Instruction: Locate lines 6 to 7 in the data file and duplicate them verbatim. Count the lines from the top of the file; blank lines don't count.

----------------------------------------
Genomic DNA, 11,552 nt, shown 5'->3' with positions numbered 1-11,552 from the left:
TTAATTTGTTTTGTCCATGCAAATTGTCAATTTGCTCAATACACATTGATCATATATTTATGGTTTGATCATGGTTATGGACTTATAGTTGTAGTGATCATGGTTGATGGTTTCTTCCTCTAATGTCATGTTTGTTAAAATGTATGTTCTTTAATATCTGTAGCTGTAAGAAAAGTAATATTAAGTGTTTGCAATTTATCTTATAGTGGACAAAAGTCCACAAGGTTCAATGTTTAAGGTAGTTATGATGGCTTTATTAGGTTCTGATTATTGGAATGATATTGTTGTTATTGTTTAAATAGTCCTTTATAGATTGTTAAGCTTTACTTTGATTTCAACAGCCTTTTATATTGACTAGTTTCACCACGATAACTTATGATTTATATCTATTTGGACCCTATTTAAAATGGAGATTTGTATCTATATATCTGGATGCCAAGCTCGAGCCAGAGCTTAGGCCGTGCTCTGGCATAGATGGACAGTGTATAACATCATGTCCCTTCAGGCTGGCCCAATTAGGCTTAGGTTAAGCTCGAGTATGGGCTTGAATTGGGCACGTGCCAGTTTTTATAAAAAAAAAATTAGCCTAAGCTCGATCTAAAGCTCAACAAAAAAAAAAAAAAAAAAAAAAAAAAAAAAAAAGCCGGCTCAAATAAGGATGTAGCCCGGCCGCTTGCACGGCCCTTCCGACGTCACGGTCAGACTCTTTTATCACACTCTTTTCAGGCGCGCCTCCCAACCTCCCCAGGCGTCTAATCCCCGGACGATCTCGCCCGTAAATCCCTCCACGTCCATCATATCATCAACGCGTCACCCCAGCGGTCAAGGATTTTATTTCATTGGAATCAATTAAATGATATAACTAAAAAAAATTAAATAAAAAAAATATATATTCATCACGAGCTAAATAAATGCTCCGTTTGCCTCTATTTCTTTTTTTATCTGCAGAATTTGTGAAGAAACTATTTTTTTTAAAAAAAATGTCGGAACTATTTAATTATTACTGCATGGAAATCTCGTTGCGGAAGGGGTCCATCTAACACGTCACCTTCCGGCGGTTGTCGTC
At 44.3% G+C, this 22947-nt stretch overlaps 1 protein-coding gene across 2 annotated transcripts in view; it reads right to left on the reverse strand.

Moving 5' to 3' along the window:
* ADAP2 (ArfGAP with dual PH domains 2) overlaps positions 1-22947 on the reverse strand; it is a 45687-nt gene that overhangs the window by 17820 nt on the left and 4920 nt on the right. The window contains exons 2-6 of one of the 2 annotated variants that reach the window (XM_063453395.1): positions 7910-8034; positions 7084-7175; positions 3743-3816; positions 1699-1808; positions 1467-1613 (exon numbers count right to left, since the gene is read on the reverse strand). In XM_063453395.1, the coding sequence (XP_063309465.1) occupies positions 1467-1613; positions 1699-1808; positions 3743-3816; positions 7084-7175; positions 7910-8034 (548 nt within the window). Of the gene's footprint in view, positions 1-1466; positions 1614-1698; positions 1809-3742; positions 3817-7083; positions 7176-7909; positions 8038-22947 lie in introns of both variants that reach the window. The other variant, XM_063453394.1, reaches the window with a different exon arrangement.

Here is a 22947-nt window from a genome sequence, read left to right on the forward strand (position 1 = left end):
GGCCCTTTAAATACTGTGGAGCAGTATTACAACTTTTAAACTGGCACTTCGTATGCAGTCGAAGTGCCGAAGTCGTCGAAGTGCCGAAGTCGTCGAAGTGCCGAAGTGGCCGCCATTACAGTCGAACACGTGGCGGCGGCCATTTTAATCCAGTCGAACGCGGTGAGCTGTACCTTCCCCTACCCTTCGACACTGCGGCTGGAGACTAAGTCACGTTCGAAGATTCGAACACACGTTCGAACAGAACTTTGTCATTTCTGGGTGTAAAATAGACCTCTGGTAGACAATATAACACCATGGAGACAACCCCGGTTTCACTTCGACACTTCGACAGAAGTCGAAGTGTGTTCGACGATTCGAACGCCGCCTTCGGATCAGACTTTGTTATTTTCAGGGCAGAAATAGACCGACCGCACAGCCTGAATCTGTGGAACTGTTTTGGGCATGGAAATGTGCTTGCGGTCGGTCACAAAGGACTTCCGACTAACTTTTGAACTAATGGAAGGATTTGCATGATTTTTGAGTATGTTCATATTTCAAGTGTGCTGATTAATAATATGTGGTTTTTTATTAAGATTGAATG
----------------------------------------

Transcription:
Here is a 22947-nt window from a genome sequence, read left to right on the forward strand (position 1 = left end):
GGCCCTTTAAATACTGTGGAGCAGTATTACAACTTTTAAACTGGCACTTCGTATGCAGTCGAAGTGCCGAAGTCGTCGAAGTGCCGAAGTCGTCGAAGTGCCGAAGTGGCCGCCATTACAGTCGAACACGTGGCGGCGGCCATTTTAATCCAGTCGAACGCGGTGAGCTGTACCTTCCCCTACCCTTCGACACTGCGGCTGGAGACTAAGTCACGTTCGAAGATTCGAACACACGTTCGAACAGAACTTTGTCATTTCTGGGTGTAAAATAGACCTCTGGTAGACAATATAACACCATGGAGACAACCCCGGTTTCACTTCGACACTTCGACAGAAGTCGAAGTGTGTTCGACGATTCGAACGCCGCCTTCGGATCAGACTTTGTTATTTTCAGGGCAGAAATAGACCGACCGCACAGCCTGAATCTGTGGAACTGTTTTGGGCATGGAAATGTGCTTGCGGTCGGTCACAAAGGACTTCCGACTAACTTTTGAACTAATGGAAGGATTTGCATGATTTTTGAGTATGTTCATATTTCAAGTGTGCTGATTAATAATATGTGGTTTTTTATTAAGATTGAATG